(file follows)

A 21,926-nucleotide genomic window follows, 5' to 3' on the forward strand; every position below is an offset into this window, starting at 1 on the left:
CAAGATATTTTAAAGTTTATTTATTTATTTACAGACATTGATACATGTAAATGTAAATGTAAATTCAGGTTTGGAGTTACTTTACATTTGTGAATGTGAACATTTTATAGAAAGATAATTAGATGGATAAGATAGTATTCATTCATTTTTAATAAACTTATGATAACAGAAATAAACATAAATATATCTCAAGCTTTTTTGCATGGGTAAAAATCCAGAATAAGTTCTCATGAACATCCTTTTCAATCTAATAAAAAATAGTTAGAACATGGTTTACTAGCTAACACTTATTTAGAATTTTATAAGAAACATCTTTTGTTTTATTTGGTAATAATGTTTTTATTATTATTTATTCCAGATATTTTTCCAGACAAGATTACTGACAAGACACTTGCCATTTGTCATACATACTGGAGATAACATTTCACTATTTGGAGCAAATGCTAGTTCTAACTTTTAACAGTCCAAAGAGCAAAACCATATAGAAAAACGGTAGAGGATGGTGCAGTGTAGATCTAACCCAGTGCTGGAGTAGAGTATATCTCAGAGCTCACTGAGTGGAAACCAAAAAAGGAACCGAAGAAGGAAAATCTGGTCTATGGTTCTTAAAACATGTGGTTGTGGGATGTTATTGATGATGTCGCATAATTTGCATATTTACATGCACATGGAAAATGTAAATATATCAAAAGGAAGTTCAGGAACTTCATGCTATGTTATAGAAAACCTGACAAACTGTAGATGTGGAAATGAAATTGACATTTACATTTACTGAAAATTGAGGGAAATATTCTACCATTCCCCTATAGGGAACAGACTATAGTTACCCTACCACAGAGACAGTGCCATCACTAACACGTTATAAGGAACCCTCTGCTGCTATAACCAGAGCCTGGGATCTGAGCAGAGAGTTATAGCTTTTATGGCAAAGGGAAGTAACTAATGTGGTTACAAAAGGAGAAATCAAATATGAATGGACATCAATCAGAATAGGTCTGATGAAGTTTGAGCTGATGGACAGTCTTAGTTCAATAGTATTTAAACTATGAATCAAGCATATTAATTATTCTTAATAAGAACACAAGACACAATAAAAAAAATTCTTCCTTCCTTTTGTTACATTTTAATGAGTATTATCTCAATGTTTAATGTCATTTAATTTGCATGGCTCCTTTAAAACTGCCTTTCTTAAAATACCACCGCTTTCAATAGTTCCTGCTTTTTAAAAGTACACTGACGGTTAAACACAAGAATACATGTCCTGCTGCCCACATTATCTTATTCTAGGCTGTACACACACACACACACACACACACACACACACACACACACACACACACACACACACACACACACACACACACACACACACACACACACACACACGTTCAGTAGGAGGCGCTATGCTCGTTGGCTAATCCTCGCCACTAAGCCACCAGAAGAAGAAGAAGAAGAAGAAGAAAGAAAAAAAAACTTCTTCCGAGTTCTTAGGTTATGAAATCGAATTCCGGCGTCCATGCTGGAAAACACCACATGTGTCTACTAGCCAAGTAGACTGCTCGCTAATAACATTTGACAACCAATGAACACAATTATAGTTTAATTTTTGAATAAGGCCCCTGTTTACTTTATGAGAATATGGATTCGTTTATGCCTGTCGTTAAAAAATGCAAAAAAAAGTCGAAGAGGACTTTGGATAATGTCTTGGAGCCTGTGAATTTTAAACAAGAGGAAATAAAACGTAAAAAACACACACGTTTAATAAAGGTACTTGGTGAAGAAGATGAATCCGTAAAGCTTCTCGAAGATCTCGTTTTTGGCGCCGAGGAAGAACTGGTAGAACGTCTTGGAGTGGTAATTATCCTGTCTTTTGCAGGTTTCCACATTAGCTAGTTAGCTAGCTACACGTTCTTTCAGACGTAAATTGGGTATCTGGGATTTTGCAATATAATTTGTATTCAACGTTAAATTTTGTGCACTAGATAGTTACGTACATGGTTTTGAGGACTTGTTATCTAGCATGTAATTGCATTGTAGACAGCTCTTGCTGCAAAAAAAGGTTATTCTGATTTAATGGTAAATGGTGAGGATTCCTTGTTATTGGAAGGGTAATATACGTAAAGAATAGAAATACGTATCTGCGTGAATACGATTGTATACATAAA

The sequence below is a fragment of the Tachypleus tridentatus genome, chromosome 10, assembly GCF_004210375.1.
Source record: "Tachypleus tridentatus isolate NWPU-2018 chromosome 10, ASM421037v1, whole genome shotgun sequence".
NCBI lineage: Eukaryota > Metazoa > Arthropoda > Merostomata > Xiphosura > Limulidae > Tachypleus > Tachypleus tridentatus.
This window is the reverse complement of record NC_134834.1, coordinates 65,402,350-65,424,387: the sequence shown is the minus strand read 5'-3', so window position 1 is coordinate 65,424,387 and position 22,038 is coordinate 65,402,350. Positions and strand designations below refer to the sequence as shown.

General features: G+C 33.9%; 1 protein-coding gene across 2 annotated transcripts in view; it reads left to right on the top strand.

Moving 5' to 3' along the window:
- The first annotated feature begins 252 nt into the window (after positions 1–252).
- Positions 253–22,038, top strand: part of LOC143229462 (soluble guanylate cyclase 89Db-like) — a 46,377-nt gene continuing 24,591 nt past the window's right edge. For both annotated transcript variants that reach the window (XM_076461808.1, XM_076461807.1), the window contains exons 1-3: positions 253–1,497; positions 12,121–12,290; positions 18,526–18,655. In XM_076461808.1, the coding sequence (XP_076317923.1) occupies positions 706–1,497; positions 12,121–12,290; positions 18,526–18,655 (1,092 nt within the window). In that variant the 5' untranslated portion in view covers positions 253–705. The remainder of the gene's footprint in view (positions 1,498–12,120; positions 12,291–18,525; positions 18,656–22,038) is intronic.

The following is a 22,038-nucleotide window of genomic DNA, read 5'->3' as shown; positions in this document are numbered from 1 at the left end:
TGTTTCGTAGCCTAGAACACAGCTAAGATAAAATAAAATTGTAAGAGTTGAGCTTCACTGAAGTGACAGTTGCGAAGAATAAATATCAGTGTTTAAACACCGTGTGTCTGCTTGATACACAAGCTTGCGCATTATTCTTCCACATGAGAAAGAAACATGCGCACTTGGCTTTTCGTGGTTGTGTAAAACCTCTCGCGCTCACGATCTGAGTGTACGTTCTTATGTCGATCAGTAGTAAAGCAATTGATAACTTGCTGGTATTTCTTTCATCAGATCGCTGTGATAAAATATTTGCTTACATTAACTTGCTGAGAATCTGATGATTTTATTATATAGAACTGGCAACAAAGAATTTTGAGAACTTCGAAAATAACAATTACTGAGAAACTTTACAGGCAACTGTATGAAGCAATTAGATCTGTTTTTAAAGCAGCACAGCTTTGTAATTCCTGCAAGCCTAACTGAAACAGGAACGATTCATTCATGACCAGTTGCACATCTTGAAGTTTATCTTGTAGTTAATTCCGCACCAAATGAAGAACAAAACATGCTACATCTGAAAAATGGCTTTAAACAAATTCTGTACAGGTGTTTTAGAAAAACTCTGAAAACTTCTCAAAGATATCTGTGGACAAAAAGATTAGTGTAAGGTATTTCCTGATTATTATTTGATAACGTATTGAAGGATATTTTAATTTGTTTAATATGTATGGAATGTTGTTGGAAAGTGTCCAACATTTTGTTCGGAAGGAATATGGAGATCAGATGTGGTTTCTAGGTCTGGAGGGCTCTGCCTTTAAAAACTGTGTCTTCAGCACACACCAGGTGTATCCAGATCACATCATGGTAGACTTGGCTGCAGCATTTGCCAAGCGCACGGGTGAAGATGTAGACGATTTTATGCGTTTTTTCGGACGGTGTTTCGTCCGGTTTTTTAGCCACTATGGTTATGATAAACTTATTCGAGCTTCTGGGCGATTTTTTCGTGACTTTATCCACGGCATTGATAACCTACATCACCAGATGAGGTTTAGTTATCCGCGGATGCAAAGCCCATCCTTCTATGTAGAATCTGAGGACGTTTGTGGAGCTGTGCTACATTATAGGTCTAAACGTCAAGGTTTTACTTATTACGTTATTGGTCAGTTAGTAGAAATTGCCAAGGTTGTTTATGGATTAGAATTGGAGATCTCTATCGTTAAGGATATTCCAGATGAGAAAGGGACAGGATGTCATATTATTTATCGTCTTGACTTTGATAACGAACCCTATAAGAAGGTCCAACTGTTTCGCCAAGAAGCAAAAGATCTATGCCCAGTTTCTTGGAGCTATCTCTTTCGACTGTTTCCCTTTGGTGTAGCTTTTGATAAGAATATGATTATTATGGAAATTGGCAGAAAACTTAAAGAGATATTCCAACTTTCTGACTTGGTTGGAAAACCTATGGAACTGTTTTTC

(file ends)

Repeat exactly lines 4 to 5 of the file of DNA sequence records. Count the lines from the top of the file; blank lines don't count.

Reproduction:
Source record: "Tachypleus tridentatus isolate NWPU-2018 chromosome 10, ASM421037v1, whole genome shotgun sequence".
NCBI lineage: Eukaryota > Metazoa > Arthropoda > Merostomata > Xiphosura > Limulidae > Tachypleus > Tachypleus tridentatus.